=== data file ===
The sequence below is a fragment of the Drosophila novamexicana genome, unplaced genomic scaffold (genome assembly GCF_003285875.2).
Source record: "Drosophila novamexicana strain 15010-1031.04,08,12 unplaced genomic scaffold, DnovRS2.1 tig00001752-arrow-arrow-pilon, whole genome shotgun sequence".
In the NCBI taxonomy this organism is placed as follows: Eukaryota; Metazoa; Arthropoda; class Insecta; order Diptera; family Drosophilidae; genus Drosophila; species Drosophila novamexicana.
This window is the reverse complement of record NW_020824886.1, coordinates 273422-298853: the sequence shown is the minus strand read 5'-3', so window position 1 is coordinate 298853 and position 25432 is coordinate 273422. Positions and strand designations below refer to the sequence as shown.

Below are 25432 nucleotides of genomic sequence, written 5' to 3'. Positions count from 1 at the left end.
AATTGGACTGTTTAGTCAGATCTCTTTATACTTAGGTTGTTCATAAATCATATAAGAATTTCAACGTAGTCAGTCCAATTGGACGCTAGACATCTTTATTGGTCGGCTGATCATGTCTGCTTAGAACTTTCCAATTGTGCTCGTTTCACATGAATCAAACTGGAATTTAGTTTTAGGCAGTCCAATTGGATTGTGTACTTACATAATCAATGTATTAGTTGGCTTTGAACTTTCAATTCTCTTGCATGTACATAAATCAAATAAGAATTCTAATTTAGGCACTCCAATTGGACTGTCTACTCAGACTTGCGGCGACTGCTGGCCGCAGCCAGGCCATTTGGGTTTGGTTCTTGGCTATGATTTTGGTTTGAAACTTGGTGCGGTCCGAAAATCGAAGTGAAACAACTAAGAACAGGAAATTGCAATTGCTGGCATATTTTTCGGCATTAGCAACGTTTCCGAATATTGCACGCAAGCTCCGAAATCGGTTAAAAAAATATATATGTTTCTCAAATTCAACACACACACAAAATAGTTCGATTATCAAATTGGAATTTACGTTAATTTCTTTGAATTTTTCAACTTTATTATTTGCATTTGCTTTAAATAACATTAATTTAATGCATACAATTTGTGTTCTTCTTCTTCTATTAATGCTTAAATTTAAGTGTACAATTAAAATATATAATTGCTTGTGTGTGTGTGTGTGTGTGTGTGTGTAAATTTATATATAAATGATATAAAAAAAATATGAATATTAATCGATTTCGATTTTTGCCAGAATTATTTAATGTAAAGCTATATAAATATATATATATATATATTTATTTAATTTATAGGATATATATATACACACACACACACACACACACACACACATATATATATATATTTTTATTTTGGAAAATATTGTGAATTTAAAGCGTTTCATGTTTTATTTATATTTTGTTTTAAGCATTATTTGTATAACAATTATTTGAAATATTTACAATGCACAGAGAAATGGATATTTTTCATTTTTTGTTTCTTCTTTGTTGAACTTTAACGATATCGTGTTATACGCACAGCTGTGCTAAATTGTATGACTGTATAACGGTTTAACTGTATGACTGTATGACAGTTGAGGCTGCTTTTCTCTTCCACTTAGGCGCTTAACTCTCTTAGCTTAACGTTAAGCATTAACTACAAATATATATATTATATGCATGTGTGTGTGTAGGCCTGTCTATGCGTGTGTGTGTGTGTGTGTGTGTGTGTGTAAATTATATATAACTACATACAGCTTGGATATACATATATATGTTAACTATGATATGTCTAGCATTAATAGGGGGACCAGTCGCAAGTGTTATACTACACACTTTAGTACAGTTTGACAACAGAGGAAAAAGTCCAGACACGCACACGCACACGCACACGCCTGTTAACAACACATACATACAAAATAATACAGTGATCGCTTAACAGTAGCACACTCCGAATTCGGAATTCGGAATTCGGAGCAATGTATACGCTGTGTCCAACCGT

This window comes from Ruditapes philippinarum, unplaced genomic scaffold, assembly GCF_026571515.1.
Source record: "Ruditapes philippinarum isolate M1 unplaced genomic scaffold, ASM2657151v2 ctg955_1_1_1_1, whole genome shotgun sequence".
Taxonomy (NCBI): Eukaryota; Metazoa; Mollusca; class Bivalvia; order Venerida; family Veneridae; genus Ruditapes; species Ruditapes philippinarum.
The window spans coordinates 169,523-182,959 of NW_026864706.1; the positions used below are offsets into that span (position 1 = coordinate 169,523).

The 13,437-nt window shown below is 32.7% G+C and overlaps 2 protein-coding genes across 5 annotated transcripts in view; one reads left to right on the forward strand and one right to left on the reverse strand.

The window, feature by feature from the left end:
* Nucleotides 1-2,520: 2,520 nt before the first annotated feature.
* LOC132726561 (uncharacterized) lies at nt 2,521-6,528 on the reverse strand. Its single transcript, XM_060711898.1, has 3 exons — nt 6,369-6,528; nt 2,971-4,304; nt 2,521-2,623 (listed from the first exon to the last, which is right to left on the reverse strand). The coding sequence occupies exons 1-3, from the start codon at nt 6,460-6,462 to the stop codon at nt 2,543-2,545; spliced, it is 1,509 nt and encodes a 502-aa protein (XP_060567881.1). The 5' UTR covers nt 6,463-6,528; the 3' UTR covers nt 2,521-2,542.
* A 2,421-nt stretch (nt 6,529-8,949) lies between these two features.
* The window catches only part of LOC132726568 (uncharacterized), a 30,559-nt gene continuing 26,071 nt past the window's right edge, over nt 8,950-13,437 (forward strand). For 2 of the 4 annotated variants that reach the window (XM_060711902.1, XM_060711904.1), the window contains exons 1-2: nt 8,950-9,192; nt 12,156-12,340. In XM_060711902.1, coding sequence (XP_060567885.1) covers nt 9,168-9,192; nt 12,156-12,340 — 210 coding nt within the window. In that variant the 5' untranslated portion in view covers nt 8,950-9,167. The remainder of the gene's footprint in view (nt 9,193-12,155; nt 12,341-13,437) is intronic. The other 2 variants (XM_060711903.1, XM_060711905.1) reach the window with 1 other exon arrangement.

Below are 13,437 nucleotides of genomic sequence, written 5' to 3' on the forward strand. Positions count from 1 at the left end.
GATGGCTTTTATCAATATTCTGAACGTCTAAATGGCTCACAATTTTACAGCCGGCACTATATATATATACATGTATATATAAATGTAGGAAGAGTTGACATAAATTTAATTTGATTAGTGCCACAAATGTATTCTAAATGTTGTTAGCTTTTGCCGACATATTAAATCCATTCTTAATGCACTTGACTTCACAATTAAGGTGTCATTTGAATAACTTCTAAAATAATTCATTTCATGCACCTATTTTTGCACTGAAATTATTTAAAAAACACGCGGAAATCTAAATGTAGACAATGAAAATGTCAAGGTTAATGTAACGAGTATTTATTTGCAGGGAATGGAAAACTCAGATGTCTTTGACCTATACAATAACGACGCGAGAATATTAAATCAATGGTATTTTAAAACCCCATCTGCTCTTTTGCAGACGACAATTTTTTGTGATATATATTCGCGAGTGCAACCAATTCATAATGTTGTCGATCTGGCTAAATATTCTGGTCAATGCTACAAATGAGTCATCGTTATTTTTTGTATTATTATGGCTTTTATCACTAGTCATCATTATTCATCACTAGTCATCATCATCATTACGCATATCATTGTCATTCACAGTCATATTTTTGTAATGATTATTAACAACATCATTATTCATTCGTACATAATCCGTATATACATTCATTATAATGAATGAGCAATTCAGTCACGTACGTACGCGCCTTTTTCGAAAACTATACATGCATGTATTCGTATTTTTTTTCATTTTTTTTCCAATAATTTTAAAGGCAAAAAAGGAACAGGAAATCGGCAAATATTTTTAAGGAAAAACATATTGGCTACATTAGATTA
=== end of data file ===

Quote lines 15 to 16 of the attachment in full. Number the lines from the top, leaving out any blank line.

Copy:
* A 2,421-nt stretch (nt 6,529-8,949) lies between these two features.
* The window catches only part of LOC132726568 (uncharacterized), a 30,559-nt gene continuing 26,071 nt past the window's right edge, over nt 8,950-13,437 (forward strand). For 2 of the 4 annotated variants that reach the window (XM_060711902.1, XM_060711904.1), the window contains exons 1-2: nt 8,950-9,192; nt 12,156-12,340. In XM_060711902.1, coding sequence (XP_060567885.1) covers nt 9,168-9,192; nt 12,156-12,340 — 210 coding nt within the window. In that variant the 5' untranslated portion in view covers nt 8,950-9,167. The remainder of the gene's footprint in view (nt 9,193-12,155; nt 12,341-13,437) is intronic. The other 2 variants (XM_060711903.1, XM_060711905.1) reach the window with 1 other exon arrangement.